The Fort Erie Fire Department and Emergency Medical Services responded for the call of a man who collapsed on the ice at 10:45 a.m. Tuesday. The man was taken to hospital and treated.

“The life saving units are worth about $2,500 each,” Coplen said.

The fire chief said these units, which are easy to use, can improve cardiac arrest survival rates by 75%.

Although Coplen knew the units would save lives, he didn’t think one of the new units would be used so soon.

He feels it’s important for the public to know how to use a defibrillator in the case of an emergency.

“If members of the public can help (by using a defibrillator), the people who require help can increase their survival rates significantly.”

“People are apprehensive about using these units, however, anyone can learn and anyone can be very effective in saving a life just by taking a three-hour course.”

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Staff & Bystanders Save Elderly Man in Club

Posted by cocreator on April 03, 2014
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Thursday, March 6, was an afternoon Jori Bourdon is certain she’ll never forget.


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That’s the afternoon Bourdon and others saved a life.

Bourdon is the general manager of Norton Pines Athletic Club, 1350 Judson Rd.

Around 1 p.m. March 6, Bourdon heard a shout from the club’s Level 2: “Call 911, a man is down.”

A member of the club, reportedly in his 70s, had suddenly collapsed. He wasn’t breathing, according to eyewitnesses.

Personnel at the front desk called 911, and Bourdon ran upstairs. A man was trying CPR. Bourdon took over with that, and another employee brought up a defibrillator.

A club member came up to help Bourdon with chest compressions. The AED was opened, and someone cut the man’s shirt off. Bourdon and another staffer put the device’s pads on his chest. The readout advised that shock be applied, so they did, and kept doing it until the device said no shock advised, Bourdon said.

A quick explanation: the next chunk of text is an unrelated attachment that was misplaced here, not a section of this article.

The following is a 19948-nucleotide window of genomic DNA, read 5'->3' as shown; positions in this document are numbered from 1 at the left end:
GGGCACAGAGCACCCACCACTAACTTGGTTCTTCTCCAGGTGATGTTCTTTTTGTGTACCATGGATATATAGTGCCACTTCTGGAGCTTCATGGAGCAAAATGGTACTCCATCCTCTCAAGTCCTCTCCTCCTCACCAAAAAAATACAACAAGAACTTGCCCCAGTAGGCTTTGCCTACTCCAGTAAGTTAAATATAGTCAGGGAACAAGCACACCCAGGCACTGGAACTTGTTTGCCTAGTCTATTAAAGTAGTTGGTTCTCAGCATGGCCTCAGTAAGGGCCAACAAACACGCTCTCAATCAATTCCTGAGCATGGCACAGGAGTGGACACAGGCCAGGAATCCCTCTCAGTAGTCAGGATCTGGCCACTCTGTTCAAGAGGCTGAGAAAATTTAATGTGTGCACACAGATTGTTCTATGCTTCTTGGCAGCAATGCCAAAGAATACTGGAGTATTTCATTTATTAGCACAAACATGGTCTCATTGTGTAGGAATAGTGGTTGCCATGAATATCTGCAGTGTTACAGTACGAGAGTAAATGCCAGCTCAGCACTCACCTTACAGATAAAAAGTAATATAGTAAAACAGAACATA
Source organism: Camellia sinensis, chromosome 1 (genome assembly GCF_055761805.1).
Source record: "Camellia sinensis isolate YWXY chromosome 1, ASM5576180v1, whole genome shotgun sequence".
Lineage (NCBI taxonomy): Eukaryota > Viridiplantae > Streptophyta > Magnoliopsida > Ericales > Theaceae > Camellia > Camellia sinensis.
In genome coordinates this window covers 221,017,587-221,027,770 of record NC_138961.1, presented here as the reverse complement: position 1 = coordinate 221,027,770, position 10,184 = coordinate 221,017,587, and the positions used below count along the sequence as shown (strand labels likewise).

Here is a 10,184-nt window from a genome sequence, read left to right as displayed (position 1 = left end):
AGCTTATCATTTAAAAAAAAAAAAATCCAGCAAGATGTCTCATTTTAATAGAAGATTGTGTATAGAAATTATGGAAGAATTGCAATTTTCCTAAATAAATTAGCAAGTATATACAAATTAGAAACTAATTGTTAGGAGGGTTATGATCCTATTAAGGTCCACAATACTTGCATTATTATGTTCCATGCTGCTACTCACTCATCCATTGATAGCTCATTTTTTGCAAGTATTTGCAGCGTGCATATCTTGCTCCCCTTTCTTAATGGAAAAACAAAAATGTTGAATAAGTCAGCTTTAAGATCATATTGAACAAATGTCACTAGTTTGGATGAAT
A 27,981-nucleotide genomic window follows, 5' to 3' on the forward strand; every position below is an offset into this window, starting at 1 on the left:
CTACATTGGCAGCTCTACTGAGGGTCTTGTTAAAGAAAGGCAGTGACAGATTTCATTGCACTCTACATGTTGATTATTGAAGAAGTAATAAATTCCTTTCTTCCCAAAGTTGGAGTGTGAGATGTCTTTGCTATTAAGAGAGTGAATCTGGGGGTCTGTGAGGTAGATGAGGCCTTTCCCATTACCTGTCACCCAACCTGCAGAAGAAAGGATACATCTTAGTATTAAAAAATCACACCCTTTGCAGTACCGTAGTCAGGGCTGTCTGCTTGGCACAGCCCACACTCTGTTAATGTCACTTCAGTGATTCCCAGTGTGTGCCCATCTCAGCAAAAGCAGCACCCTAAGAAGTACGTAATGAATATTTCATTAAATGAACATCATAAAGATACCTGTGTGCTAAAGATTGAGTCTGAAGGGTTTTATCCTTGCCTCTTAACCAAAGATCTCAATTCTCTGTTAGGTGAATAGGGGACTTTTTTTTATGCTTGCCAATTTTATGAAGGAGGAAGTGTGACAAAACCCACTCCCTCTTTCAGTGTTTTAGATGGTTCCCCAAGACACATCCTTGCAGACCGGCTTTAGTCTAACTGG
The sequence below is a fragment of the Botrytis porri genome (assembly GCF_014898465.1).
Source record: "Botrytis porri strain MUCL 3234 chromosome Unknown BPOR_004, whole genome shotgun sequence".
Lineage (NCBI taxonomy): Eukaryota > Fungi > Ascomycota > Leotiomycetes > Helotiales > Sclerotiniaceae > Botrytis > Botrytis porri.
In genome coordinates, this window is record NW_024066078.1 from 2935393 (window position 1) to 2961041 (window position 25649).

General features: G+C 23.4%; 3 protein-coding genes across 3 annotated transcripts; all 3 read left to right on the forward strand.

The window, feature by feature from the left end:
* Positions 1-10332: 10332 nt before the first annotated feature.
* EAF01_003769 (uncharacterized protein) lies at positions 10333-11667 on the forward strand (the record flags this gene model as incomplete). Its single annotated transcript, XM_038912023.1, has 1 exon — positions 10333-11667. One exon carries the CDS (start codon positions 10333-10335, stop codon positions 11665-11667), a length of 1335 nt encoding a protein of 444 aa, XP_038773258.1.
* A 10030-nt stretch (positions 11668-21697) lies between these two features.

They continued CPR and monitored the man to see if he was breathing. Around that time firefighter first responders arrived, followed quickly by a Professional Med Team ambulance and Norton Shores police.

“My training automatically kicked in,” Bourdon said. “I was shocked that I could hold myself together under a stressful situation and be able to perform CPR. Everything I had been trained to do came to me.”

Bourdon credits “very thorough” training courses for Norton Pines employees by the club’s safety instructor, Jack Redeker. All employees are CPR certified and trained in first aid and AED use, she said. The club holds a training class monthly.

“It is very important to have an AED and until I had to use it they were just three boxes placed strategically around the club,” Bourdon said. “We all know where they are, but they now have meaning to me.

“The paramedics said we did everything right and that the AED saved his life.”

The experience has changed her, Bourdon said.

“Even though the outcome was so positive, it is very emotional and it will change me forever,” she said. “I am so thankful that if something like this had to happen, I am glad that it happened here where we could help him.”

Rescue personnel were impressed at the response and the good results.

“When we walked in, the gentleman was still on the floor, was not yet conscious but was breathing,” Kinnucan said. “Within a matter of a couple of minutes after our arrival, he was talking to us.”

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Firefighter & YMCA Staff Save Elderly Man

Posted by cocreator on March 19, 2014
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This is the story of a small group of people who saved the life of a man who calls them his guardian angels:

Bill Tamaat the Survivor

Bill Tamaat the Survivor